While exploiting a strcpy() buffer overflow in Win XP, I used the address of ESP after the crash to overwrite EIP. The address contained a null byte so it did not work, so I found a jmp esp instruction and used that instead. Then I ran the program and it worked fine. Then I realized that the shellcode (from msfpayload) also had null bytes allover. However, it executed fine and I got a reverse shell. Why does null bytes in the shellcode not corrupt the rest of the payload whereas a null byte in the return address corrupted the rest of the payload?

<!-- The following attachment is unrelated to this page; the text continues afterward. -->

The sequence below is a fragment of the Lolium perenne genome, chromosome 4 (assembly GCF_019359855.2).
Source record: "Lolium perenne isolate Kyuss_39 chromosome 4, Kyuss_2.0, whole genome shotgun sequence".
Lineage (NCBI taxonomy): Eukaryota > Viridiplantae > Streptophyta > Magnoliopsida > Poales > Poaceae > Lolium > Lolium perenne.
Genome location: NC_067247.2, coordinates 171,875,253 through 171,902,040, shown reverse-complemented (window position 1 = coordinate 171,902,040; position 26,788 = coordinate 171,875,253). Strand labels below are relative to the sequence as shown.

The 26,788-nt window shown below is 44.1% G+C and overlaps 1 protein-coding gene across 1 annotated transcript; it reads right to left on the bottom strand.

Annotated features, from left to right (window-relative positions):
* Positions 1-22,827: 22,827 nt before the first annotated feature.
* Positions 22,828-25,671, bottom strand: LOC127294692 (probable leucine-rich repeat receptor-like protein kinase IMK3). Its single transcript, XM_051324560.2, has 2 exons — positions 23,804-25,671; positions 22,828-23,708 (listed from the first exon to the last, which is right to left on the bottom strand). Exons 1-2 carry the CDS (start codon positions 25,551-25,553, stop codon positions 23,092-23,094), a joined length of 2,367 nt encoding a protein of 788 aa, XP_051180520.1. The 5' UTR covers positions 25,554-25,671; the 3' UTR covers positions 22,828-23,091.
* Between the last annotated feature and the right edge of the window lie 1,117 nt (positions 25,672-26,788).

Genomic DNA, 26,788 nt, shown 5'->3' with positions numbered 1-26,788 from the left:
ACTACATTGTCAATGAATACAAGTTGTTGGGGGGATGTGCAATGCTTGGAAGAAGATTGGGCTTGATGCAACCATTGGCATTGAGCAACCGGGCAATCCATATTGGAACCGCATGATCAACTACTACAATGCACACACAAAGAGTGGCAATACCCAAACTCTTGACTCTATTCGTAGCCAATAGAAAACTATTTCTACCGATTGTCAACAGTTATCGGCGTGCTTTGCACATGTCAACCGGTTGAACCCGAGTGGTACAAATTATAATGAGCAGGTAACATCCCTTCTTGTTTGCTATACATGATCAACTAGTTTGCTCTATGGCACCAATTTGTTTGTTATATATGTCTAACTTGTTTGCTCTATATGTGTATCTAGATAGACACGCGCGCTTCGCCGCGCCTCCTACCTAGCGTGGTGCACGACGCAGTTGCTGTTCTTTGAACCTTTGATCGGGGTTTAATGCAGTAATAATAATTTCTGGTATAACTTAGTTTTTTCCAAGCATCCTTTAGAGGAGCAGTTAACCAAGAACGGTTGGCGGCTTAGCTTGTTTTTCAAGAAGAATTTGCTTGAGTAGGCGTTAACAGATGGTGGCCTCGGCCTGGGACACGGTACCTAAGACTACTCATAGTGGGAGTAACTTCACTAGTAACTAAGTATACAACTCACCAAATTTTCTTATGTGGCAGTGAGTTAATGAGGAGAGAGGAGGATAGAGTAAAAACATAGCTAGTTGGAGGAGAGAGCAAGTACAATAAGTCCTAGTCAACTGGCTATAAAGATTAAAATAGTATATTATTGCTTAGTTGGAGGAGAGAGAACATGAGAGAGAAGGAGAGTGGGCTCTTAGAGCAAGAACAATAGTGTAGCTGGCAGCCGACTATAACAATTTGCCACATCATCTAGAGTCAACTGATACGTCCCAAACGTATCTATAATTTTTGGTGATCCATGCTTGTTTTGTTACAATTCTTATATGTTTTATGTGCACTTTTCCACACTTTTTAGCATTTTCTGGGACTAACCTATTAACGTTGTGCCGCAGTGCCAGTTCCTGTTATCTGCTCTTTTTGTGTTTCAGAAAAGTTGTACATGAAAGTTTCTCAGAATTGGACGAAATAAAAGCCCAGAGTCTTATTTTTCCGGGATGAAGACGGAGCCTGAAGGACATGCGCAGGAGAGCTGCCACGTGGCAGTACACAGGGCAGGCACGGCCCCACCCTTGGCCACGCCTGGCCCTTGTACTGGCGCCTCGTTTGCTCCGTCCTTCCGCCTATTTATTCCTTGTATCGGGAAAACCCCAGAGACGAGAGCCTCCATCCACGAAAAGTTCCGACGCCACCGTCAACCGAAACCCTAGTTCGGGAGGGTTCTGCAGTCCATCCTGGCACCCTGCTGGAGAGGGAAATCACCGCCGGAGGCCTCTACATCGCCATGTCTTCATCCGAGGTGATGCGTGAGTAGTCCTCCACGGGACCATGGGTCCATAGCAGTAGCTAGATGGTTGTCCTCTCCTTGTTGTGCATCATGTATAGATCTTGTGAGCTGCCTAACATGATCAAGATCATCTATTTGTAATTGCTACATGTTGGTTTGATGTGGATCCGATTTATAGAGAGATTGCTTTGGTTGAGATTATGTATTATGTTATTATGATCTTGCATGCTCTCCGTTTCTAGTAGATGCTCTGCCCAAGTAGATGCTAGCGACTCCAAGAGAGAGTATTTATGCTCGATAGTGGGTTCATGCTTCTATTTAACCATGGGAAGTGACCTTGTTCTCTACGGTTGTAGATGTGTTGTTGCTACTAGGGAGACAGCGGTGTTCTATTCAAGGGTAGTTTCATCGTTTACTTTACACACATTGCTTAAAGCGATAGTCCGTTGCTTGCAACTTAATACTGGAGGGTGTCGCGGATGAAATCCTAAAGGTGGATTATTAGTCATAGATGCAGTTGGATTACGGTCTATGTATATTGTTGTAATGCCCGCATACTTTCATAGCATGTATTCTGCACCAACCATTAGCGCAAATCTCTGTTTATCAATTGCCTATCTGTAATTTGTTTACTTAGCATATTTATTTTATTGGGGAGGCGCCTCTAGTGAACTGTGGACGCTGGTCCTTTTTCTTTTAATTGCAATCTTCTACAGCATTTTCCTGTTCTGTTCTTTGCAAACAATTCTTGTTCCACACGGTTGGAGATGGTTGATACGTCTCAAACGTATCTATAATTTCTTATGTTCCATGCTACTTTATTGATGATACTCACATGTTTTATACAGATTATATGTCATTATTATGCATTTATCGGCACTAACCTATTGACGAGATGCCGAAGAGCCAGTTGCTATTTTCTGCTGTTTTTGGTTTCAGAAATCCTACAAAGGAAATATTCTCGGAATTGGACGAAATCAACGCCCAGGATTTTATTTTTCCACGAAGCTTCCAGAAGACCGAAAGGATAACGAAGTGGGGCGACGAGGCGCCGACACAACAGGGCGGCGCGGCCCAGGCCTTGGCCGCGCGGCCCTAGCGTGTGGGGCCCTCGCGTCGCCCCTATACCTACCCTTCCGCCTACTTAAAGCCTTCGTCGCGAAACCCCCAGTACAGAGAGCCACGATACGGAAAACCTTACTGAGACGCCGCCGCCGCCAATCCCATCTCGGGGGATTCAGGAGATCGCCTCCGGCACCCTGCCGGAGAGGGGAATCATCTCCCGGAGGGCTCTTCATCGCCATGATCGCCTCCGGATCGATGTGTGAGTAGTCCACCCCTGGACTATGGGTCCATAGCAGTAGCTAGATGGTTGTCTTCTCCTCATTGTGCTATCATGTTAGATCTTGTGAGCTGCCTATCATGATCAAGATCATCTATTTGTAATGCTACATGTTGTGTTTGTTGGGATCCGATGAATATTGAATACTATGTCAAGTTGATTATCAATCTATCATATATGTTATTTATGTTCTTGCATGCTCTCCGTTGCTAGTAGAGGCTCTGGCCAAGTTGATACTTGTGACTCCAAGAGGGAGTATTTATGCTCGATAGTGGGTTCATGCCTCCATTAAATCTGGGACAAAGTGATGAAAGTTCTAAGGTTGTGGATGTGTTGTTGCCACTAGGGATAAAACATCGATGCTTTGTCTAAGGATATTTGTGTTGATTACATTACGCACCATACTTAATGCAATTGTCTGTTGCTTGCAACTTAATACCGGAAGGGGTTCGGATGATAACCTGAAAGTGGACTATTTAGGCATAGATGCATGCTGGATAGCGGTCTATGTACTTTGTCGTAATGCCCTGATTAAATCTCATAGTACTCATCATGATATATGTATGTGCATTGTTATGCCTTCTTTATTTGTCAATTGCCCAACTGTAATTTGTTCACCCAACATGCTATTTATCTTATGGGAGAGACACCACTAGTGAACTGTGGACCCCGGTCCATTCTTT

As you know the strcpy function has a loop that ends on 0x00 byte and it has no exception. So:
- Re-check your bug trigger situation, are you sure it's strcpy? isn't it memcpy, memmove or even wcs...?
- Check strcpy args, sometimes your target buffer is not the destination of strcpy it may be the source. and as mentioned in comments your assumption about null byte limitation is wrong.
- Check your shell code in your exploit source. not in memory. it could be decoded at run-time.
if none of above is right then check the algorithm, it is possible that the program extends the copy.